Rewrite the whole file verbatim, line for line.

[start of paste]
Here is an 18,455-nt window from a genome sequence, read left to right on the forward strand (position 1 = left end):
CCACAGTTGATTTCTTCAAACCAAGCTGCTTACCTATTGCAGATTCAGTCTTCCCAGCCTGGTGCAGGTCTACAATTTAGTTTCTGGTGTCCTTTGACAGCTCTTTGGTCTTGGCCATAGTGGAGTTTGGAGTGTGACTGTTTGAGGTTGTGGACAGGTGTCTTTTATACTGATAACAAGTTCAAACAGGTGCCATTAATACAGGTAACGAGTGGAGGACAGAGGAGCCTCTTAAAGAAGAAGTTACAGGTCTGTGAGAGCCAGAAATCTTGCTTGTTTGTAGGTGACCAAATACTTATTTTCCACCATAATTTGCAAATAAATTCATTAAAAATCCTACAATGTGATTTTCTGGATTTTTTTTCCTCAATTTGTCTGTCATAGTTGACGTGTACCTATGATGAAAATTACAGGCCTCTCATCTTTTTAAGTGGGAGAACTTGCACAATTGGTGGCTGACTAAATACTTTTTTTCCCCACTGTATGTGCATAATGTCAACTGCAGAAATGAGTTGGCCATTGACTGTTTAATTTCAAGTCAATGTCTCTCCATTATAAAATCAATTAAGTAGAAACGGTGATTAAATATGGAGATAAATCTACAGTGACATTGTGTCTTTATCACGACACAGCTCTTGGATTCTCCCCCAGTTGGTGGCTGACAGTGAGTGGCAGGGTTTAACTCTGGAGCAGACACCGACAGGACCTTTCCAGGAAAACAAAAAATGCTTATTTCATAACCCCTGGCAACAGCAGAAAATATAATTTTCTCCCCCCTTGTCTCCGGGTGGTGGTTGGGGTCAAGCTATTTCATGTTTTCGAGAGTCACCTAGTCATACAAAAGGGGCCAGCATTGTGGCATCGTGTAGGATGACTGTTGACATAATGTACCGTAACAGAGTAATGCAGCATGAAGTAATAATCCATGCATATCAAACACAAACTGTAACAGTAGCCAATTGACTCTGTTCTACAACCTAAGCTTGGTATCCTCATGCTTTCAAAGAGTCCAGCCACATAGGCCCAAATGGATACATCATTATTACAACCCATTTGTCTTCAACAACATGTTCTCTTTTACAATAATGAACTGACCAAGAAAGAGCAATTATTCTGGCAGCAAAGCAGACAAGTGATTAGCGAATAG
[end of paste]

Here is an 18,455-nt window from a genome sequence, read left to right on the forward strand (position 1 = left end):
CCACAGTTGATTTCTTCAAACCAAGCTGCTTACCTATTGCAGATTCAGTCTTCCCAGCCTGGTGCAGGTCTACAATTTAGTTTCTGGTGTCCTTTGACAGCTCTTTGGTCTTGGCCATAGTGGAGTTTGGAGTGTGACTGTTTGAGGTTGTGGACAGGTGTCTTTTATACTGATAACAAGTTCAAACAGGTGCCATTAATACAGGTAACGAGTGGAGGACAGAGGAGCCTCTTAAAGAAGAAGTTACAGGTCTGTGAGAGCCAGAAATCTTGCTTGTTTGTAGGTGACCAAATACTTATTTTCCACCATAATTTGCAAATAAATTCATTAAAAATCCTACAATGTGATTTTCTGGATTTTTTTTCCTCAATTTGTCTGTCATAGTTGACGTGTACCTATGATGAAAATTACAGGCCTCTCATCTTTTTAAGTGGGAGAACTTGCACAATTGGTGGCTGACTAAATACTTTTTTTCCCCACTGTATGTGCATAATGTCAACTGCAGAAATGAGTTGGCCATTGACTGTTTAATTTCAAGTCAATGTCTCTCCATTATAAAATCAATTAAGTAGAAACGGTGATTAAATATGGAGATAAATCTACAGTGACATTGTGTCTTTATCACGACACAGCTCTTGGATTCTCCCCCAGTTGGTGGCTGACAGTGAGTGGCAGGGTTTAACTCTGGAGCAGACACCGACAGGACCTTTCCAGGAAAACAAAAAATGCTTATTTCATAACCCCTGGCAACAGCAGAAAATATAATTTTCTCCCCCCTTGTCTCCGGGTGGTGGTTGGGGTCAAGCTATTTCATGTTTTCGAGAGTCACCTAGTCATACAAAAGGGGCCAGCATTGTGGCATCGTGTAGGATGACTGTTGACATAATGTACCGTAACAGAGTAATGCAGCATGAAGTAATAATCCATGCATATCAAACACAAACTGTAACAGTAGCCAATTGACTCTGTTCTACAACCTAAGCTTGGTATCCTCATGCTTTCAAAGAGTCCAGCCACATAGGCCCAAATGGATACATCATTATTACAACCCATTTGTCTTCAACAACATGTTCTCTTTTACAATAATGAACTGACCAAGAAAGAGCAATTATTCTGGCAGCAAAGCAGACAAGTGATTAGCGAATAG